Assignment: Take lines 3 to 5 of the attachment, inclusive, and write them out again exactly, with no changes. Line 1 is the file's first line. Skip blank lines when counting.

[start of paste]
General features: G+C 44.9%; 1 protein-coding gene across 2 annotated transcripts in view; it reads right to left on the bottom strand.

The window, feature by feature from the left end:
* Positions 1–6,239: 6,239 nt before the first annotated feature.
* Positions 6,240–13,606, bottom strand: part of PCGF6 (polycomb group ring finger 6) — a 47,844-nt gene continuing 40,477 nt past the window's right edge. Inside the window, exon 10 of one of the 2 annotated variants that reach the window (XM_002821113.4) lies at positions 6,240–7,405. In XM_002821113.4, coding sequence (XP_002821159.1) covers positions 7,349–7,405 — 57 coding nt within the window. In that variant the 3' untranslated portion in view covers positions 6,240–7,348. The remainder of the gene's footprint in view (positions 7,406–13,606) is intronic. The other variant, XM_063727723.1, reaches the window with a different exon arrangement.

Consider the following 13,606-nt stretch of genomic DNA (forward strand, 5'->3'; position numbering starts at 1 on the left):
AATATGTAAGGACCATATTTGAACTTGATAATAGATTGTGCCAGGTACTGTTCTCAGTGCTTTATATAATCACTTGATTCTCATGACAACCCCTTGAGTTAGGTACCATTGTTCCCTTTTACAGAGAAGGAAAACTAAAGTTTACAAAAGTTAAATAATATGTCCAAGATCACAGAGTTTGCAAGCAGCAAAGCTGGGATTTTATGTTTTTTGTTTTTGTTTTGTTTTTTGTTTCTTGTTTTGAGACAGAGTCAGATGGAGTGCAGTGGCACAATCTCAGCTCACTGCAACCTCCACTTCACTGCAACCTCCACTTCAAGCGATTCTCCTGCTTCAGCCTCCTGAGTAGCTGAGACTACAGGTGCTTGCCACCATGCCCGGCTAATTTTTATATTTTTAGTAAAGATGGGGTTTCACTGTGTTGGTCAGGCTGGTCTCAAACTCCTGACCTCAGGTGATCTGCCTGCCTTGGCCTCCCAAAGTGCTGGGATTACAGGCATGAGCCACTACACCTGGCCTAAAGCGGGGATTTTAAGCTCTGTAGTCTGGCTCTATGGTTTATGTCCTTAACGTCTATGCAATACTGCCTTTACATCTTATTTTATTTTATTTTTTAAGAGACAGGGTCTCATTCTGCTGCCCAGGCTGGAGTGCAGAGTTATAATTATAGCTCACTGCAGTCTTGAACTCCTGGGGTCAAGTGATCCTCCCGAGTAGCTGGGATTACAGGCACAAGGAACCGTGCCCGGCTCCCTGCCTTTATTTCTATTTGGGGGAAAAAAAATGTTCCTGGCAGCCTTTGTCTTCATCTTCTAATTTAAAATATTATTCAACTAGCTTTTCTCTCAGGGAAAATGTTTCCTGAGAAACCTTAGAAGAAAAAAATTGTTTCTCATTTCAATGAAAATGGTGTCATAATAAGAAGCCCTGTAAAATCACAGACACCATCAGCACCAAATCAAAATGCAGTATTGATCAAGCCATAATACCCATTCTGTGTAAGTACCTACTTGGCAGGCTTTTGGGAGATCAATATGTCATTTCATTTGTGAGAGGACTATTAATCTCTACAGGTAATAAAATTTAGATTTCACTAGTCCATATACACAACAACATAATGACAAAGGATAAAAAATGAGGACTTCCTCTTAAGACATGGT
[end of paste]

* Positions 1–6,239: 6,239 nt before the first annotated feature.
* Positions 6,240–13,606, bottom strand: part of PCGF6 (polycomb group ring finger 6) — a 47,844-nt gene continuing 40,477 nt past the window's right edge. Inside the window, exon 10 of one of the 2 annotated variants that reach the window (XM_002821113.4) lies at positions 6,240–7,405. In XM_002821113.4, coding sequence (XP_002821159.1) covers positions 7,349–7,405 — 57 coding nt within the window. In that variant the 3' untranslated portion in view covers positions 6,240–7,348. The remainder of the gene's footprint in view (positions 7,406–13,606) is intronic. The other variant, XM_063727723.1, reaches the window with a different exon arrangement.

Consider the following 13,606-nt stretch of genomic DNA (forward strand, 5'->3'; position numbering starts at 1 on the left):